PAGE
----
If you read my review of 2013’s Tomb Raider reboot then you would already know that I really liked it. In fact it turned out to be one of my favourite games of the year.
It featured some of the best combat I’ve experienced in any third-person adventure game as well as being superbly paced in a way that kept you interested until the very end.
It was also one of the best-looking games to grace the 360, constantly baffling me as to how it was running on seven-year-old hardware. So of all the games that I thought could do with getting the ‘next-gen’ treatment, this would have been at the bottom of the list.
However, sometimes I have to accept the fact that I don’t get to make decisions like this and that no matter how much I stamp my feet in my living room, my wife hasn’t got the power to develop The Left 4 Dead Collection: Definitive Edition
So here we are with a game barely a year old getting a re-release on the Playstation 4 and Xbox One. What has been added to Tomb Raider
to justify it’s “definitive” status? Well...
As good as Tomb Raider
looked on the 360 and PS3 it was noticeably inferior to the PC version. Now with the work that’s gone into Tomb Raider: Definitive Edition
console gamers can hold their head up high. It looks absolutely jaw-dropping.
At first it might not appear to be a huge leap from the 360 offering, but the more you play the more you’ll notice the little touches, and when they come together they make an already incredible-looking world look even better.
The particle effects have been vastly improved, with everything from smoke to falling leaves making the whole world look slightly more realistic. Texturing has been tidied up and lighting has been adjusted slightly to make reflection less forced and garish.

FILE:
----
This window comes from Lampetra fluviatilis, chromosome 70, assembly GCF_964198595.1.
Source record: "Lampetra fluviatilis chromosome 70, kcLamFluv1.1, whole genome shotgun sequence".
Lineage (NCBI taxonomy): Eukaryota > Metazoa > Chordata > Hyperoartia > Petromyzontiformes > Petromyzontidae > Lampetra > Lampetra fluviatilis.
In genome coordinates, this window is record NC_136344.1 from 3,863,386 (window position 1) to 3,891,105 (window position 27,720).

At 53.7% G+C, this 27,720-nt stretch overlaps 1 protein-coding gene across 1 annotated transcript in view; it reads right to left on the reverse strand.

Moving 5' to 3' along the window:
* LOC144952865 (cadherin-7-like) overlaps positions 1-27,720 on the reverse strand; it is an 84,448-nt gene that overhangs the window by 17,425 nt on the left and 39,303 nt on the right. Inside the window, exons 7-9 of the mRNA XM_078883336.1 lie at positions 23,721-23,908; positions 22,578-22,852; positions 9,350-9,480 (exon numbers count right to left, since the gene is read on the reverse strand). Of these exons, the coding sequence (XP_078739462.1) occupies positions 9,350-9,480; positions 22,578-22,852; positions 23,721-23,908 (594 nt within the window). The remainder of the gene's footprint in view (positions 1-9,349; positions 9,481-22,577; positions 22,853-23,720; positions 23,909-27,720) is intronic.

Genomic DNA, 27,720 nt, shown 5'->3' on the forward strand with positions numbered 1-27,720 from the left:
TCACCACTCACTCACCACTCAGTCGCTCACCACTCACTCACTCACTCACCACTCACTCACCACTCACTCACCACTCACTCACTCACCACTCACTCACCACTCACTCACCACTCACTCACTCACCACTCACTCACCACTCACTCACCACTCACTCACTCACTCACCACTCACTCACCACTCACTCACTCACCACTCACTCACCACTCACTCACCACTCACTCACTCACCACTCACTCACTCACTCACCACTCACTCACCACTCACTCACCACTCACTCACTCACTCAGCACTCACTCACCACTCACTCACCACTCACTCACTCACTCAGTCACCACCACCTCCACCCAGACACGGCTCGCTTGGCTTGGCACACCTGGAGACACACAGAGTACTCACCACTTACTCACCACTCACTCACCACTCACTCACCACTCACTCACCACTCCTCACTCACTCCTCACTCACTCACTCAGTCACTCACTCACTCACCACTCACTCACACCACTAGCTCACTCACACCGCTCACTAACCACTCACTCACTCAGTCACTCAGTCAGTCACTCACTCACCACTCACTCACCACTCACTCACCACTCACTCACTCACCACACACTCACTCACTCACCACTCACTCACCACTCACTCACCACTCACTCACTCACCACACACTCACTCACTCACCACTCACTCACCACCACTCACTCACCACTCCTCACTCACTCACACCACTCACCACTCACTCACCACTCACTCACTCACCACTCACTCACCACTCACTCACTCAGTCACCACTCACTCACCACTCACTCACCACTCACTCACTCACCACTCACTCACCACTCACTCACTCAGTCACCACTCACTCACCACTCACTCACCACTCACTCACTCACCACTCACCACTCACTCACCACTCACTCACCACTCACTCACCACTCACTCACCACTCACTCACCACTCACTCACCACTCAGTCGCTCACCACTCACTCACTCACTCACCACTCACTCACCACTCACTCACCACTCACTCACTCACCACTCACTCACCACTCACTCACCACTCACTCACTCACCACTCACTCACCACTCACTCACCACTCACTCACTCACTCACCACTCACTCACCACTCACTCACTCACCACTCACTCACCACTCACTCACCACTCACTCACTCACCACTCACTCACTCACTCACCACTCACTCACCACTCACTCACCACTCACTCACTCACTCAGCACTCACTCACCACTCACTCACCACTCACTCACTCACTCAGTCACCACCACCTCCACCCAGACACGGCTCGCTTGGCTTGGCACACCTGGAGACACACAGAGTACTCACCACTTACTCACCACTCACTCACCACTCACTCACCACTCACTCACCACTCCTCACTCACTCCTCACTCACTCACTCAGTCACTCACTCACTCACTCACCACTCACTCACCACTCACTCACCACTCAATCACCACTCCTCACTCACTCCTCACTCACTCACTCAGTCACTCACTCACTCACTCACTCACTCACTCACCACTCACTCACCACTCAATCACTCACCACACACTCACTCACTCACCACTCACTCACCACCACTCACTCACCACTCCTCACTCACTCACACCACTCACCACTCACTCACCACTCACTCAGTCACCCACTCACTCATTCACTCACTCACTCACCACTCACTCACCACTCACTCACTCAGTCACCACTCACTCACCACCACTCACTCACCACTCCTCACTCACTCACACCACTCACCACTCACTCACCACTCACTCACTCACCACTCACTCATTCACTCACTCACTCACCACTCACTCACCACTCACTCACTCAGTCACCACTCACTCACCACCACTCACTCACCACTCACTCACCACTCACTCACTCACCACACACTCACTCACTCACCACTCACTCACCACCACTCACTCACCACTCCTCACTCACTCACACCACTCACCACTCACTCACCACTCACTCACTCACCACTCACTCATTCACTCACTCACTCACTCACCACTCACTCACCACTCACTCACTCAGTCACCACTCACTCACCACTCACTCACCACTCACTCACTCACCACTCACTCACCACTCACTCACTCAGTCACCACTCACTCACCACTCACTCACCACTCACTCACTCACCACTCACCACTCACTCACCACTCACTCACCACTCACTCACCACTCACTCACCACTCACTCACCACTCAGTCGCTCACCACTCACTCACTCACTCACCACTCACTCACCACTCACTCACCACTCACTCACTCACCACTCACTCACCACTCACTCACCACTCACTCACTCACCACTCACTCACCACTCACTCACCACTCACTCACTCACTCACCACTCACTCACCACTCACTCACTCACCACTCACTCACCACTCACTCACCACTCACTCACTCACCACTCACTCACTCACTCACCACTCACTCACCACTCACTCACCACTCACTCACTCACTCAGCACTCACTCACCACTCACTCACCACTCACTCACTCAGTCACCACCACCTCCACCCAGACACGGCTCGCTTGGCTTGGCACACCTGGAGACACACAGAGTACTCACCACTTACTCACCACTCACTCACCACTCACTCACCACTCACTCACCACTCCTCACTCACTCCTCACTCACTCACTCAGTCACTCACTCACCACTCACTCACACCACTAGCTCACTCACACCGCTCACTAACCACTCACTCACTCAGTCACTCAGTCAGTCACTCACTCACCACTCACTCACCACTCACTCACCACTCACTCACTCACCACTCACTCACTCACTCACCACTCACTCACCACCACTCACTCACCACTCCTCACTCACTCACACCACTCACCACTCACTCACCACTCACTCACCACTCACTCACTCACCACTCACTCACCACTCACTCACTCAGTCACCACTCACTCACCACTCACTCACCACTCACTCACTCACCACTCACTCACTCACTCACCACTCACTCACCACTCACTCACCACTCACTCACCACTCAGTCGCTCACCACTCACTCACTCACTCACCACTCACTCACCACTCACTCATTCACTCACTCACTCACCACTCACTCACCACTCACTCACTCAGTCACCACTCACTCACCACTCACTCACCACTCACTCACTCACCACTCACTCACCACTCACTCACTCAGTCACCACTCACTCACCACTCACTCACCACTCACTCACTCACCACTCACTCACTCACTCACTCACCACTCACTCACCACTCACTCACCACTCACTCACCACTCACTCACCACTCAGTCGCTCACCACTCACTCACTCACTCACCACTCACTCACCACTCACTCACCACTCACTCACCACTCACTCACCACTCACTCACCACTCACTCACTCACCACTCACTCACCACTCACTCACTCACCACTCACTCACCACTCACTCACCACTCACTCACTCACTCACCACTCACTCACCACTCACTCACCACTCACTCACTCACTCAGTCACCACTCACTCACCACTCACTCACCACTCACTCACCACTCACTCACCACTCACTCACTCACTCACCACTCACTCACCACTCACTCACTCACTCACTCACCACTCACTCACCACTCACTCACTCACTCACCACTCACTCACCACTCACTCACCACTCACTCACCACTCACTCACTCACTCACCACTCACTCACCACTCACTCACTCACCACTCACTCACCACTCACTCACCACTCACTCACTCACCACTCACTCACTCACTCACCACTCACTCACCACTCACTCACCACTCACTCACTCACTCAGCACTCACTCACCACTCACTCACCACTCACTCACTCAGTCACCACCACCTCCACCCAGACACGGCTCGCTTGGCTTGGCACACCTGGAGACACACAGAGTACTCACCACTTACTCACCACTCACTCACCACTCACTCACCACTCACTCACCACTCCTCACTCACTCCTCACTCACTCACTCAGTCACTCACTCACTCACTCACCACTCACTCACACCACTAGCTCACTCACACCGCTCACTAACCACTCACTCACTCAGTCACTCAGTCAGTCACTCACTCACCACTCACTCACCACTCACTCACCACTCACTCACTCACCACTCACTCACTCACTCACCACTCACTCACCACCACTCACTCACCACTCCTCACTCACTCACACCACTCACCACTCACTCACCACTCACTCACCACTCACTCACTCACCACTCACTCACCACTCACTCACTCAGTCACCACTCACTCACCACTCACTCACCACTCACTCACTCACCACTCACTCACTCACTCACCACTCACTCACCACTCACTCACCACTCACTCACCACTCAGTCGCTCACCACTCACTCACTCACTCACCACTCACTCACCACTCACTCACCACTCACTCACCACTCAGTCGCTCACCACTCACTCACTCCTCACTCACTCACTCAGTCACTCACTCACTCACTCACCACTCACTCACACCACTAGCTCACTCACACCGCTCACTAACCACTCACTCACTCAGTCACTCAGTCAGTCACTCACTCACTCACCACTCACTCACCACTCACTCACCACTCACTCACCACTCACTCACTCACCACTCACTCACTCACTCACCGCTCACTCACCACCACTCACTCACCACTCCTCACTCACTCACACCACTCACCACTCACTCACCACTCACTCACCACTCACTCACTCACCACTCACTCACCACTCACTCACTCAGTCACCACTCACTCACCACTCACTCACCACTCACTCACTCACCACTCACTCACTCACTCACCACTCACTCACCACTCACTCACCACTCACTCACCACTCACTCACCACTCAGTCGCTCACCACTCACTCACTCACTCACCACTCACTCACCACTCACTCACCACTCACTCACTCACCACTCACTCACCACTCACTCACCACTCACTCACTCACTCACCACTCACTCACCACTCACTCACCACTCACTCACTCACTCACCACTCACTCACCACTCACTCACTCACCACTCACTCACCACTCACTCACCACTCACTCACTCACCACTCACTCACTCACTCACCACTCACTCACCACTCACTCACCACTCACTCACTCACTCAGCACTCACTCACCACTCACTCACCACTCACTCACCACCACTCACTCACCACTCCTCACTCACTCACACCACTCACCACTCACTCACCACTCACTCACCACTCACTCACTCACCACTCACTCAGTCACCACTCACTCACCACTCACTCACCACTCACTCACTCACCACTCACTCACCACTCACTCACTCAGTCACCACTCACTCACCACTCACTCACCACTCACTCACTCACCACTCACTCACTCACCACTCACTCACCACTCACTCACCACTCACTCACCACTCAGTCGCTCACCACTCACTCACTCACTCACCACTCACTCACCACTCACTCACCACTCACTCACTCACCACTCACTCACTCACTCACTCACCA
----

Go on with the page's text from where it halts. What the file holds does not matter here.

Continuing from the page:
Lara herself has had a face transplant but for the life of me I can’t understand why. She looked great before and looks equally great here so I see no need to change the look of the character. But, if one of the developers thought “She could really do with a different face” then who am I to argue? I think they’re a bit of an oddball, but argue I shall not.
One thing we can all appreciate though is that the frame-rate on the Playstation 4 is solid throughout. Even during some of the more graphically intensive areas of the game filled with enemies, falling scenery and fire, it skips along as though nothing is happening and although it might not be locked at 60fps, you’ll not notice where frames are dropped.
The only thing that disappoints me slightly is that the game is clearly designed to run on older hardware, and although I’d consider it one of the best-looking games available on the new consoles, it lacks the real draw distances and sense of scale of the likes of Killzone Shadowfall
. But, in order to achieve that they would have to redesign the game, something that they were never going to do.
It’s mind-boggling to think of what this engine could achieve once the shackles of the older consoles are removed.
Tomb Raider: Definitive Edition
has decided that it wants to take advantage of the new hardware capabilities that the Xbox One and Playstation 4 have to offer, which it does with mixed results.
Voice controls have been added and lasted about 10 minutes into my playthrough before I switched them off. They would have been a decent addition had they worked. When streaming some gameplay I kept accidentally pausing the game and when I actually wanted to use the voice controls they rarely worked. This is something I’d expect to be far better with Kinect and could be worth using.